The Fairfield University Student’s Association recently hosted its annual presidential debate in the lower level Barone Campus Center this past Tuesday, Feb. 21, where two candidate teams took on questioning.

One ticket consisted of presidential candidate and current FUSA Vice President Aliyah Seenauth ‘24 and vice presidential candidate Zachary Vargas ‘24, whereas the other ticket was presidential candidate Giovanni Young ‘25 and vice presidential candidate Bob Paltrineri ‘25.

The debate started with the introduction of Caroline Cody ‘25, Chief Justice of the FUSA Court, as she explained what the night’s format, rules and expectations were to consist of.

Each presidential ticket started off with two minutes to give an opening statement that shared their campaign ideals. Because the Seenauth-Vargas ticket won the coin toss, they began the night’s debate. 

Seenauth listed off her qualifications first: she served her freshman year on the FUSA Diversity and Inclusion board, took on the role of Associate Director of the board in her sophomore year and has currently been working as 75th FUSA Vice President. 

Seenauth is running with Vargas who currently serves as an Associate Justice on the FUSA Board and echoed the goal of “serving others and helping people” at Fairfield University.

Together, their goals for their hopeful presidential win consist of “encouraging health and wellness, promoting diversity, equality, inclusion and belonging and uplifting Stag spirit.”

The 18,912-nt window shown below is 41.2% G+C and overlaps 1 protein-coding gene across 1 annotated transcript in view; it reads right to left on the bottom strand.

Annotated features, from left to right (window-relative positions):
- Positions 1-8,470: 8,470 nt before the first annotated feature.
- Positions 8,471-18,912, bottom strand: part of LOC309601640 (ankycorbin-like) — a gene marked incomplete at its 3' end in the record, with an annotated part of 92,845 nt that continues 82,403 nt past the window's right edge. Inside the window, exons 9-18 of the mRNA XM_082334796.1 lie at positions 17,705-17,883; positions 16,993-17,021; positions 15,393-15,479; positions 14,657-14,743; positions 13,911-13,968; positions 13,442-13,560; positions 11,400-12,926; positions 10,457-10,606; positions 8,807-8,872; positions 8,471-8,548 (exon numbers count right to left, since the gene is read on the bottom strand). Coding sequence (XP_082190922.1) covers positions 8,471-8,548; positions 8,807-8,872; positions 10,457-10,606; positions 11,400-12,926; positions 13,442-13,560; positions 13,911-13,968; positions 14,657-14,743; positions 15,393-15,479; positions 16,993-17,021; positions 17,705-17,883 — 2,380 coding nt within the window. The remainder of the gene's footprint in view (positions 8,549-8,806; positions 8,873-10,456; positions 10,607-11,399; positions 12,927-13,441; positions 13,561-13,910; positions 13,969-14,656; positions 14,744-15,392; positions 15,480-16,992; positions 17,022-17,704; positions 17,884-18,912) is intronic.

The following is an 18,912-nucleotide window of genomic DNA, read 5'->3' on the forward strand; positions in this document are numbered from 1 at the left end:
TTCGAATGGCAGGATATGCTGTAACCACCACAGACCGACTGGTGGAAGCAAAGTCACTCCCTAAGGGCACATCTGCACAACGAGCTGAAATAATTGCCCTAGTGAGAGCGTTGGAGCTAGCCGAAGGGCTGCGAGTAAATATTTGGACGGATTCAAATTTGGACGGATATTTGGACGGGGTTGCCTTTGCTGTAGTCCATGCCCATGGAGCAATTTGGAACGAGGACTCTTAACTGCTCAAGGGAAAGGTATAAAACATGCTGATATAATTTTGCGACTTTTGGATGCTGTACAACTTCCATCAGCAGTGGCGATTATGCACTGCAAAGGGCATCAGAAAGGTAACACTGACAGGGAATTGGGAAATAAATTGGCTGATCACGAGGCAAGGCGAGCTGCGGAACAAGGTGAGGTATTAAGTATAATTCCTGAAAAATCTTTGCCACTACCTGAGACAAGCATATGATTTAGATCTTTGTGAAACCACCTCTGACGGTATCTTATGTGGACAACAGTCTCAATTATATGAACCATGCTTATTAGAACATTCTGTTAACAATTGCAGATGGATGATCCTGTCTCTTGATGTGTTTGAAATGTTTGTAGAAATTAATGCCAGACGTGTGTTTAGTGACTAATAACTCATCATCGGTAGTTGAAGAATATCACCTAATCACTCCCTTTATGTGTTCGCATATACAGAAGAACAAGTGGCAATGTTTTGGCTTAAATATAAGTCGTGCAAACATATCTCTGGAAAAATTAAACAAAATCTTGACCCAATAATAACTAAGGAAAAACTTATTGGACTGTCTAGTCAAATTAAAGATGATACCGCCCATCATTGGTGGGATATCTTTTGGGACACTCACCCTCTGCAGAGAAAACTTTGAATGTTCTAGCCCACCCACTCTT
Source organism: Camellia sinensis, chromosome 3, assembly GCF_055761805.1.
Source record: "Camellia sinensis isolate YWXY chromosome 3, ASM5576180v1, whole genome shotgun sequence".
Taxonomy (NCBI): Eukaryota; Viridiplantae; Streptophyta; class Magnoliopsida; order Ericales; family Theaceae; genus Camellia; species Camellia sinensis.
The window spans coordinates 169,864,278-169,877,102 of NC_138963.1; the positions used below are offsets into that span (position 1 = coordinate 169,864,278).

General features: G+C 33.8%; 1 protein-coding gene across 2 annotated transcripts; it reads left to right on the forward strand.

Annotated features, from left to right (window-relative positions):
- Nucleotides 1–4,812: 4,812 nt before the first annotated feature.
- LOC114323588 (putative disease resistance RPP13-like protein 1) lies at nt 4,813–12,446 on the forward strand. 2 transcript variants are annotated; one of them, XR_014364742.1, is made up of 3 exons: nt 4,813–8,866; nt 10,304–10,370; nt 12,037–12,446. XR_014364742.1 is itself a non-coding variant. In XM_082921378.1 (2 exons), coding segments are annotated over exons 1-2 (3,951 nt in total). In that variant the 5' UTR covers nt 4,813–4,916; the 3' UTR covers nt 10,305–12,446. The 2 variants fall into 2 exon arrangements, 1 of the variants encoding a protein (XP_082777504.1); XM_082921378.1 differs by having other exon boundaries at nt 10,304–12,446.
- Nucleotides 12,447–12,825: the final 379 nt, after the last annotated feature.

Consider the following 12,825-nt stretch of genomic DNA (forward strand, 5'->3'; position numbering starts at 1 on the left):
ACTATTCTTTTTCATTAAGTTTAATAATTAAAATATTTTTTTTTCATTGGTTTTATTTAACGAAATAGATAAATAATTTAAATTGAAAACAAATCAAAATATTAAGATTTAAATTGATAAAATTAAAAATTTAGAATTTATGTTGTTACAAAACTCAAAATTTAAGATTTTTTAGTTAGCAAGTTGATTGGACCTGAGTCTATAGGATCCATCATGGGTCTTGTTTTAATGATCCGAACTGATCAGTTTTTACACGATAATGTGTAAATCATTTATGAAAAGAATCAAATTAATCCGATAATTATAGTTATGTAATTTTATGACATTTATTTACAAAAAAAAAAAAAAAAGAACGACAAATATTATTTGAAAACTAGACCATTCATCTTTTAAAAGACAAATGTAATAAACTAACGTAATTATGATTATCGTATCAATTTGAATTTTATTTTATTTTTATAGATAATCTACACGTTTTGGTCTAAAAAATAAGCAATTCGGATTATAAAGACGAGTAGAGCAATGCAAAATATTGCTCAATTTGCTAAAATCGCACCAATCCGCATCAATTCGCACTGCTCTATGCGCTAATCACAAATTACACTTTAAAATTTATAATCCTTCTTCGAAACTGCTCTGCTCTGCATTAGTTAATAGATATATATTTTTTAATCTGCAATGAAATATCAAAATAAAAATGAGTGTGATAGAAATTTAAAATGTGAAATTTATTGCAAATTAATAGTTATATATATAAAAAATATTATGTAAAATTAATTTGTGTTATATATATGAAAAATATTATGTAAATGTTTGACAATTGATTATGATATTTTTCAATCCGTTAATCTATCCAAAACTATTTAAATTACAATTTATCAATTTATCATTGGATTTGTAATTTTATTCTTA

Young approached the stand next and spoke on behalf of his running mate Paltrineri by discussing their campaign in “three simple points:” small classes, student rights and modern education. 

“Your education is an investment, and the experience you deserve is the experience you receive,” Young stated before his two minutes concluded. 

Following the candidate’s introductions, each ticket was asked a majority of questions by FUSA Associate Justices Grace Baker ‘24, Joshua Orndorff ‘24, Brianna McAleer ‘25, Devone Martin ‘25 and Emily Bower ‘26. Each group was given 90 seconds to respond, with no rules for how each ticket divides their time among their presidential and vice presidential candidates so long as only one person speaks at a time.  

If a question was directed at one person, such as only presidential or VP candidates, each candidate had 90 seconds to respond. Following a ticket’s statement, the candidates were given 30 seconds to rebut if the ticket or candidate was directly addressed by another candidate.

The night’s first question presented to the candidates was: “One of the most important jobs of the FUSA President and Vice President is to be the voice for the student body, what do you feel makes you qualified for this responsibility?”

Young explained that his work on FUSA so far is what makes him most qualified, specifically working on a policy for the Office of Accessibility and “inclusion of Title IV protections so that any student entering a classroom can feel safe.”

What makes Paltrineri qualified is his “involvement in car club and ski club” and how he “loves being social.”

As Seenauth already stated her qualifications in her previous introduction, Vargas took the time to explain his thoughts. “The ultimate form of leadership is to be receptive,” he shared and went on to demonstrate that he exemplified this with his experience as a Team 26 New Student Leader.

When asked how each ticket plans to increase student involvement in voting and FUSA as a whole, both tickets expressed simple ideas.

Seenauth focused on encouraging students to have a voice while Young emphasized making elections accessible.